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Biomass Energy

Environment Food and Rural Affairs written question – answered on 26th October 2001.

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Photo of Tom Levitt Tom Levitt Labour, High Peak

To ask the Secretary of State for Environment, Food and Rural Affairs how much (a) meat and bone meal, (b) coppiced wood and (c) other biomass was burnt in order to provide a direct source of useful energy (i) five years ago and (ii) at the present time; and how much he predicts will be used for this purpose in five years time.

Photo of Michael Meacher Michael Meacher Minister (Department for Environment, Food and Rural Affairs) (Environment)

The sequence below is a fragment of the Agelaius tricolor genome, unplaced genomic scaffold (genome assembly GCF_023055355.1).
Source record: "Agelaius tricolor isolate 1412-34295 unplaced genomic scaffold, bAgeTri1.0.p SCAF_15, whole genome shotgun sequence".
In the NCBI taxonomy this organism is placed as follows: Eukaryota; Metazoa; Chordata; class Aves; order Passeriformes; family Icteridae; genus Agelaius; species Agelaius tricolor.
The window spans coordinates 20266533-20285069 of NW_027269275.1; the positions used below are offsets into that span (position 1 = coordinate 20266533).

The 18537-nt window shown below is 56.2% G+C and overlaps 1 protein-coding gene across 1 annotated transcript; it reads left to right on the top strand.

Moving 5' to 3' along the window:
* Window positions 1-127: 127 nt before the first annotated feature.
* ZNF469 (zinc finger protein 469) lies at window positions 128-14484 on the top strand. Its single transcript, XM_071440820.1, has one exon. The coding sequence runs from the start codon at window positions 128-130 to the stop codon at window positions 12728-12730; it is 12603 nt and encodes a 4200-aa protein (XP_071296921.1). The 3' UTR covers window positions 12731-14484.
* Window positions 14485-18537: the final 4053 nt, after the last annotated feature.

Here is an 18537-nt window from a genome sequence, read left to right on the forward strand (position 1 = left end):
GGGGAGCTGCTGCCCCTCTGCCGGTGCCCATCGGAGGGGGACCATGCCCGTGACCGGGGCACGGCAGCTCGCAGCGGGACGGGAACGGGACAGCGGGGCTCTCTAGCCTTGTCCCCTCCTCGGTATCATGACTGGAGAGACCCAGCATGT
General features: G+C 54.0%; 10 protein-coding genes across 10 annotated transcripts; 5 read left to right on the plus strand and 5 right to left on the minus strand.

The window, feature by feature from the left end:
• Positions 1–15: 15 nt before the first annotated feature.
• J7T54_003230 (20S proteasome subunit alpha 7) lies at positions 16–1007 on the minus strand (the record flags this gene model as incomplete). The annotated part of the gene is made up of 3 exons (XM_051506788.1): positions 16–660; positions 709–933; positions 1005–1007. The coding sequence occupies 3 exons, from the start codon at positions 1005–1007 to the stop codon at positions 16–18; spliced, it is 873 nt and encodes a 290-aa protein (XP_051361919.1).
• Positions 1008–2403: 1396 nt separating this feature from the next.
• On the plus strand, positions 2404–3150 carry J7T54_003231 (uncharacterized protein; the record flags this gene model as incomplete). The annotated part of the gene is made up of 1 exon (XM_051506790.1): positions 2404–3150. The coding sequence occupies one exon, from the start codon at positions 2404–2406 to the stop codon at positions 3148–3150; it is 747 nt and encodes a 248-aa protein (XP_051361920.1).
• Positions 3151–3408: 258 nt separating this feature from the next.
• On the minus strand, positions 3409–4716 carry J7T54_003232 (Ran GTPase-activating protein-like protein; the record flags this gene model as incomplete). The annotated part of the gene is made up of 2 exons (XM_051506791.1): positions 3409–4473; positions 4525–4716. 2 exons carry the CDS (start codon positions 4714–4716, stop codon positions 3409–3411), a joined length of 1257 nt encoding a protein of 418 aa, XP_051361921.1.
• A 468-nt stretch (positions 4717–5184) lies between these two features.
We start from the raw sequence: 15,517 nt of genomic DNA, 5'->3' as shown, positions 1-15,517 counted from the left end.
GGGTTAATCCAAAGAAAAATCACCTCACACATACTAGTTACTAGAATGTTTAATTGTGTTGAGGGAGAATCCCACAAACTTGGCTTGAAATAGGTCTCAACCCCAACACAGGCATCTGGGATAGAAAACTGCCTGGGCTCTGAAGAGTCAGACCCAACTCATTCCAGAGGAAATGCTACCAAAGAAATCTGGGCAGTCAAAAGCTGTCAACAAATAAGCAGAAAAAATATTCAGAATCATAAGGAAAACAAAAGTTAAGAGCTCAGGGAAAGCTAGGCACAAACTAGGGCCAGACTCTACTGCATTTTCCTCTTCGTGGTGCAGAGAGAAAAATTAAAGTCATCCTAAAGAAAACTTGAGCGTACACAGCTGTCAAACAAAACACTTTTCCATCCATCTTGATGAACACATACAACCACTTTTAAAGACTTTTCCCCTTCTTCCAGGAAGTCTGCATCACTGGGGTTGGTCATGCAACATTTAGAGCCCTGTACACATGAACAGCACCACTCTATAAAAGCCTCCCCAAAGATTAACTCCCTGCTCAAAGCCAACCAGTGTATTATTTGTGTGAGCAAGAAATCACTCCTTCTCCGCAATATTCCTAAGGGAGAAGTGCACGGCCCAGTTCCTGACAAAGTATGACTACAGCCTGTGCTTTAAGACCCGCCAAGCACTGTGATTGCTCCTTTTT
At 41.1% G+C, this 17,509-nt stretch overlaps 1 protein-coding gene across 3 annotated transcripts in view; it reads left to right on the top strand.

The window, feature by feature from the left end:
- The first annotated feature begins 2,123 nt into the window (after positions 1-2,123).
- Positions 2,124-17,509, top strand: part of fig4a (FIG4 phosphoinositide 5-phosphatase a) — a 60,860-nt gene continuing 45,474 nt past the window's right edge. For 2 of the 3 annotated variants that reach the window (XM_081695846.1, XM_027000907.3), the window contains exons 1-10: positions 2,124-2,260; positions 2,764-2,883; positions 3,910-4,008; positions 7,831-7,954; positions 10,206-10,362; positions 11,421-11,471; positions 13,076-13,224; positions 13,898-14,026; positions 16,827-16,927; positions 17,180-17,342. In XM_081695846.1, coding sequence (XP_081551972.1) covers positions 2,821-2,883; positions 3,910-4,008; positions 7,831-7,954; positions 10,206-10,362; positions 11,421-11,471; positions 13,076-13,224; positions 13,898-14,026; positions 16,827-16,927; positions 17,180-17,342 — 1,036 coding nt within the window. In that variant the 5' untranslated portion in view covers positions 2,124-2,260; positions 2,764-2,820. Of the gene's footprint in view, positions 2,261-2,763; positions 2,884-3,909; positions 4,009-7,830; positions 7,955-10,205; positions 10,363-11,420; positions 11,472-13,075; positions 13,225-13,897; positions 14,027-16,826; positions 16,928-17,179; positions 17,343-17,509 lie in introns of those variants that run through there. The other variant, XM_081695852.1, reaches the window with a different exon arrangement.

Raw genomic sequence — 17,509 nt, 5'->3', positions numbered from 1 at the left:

Five years ago the use of these materials for industrial-scale energy production was minimal. Current estimated usage in England is as follows:

650,000 tonnes of meat and bone meal (over the next three years) short-rotation coppice from 1,500 hectares of farmland

200,000 tonnes of straw, 720,000 tonnes of chicken litter and 330,000 oven dried tonnes of forest biomass per annum.

Usage in five years' time will depend on market developments and the success of a range of Government and other initiatives. For example, the Energy Crops Scheme, which is part of the England Rural Development Programme, could support the establishment of 20–25,000 hectares of short-rotation coppice and miscanthus on farmland over the seven years of the programme. The Government see biomass as playing an important and increasing role in the development of renewable sources of heat and power generation.

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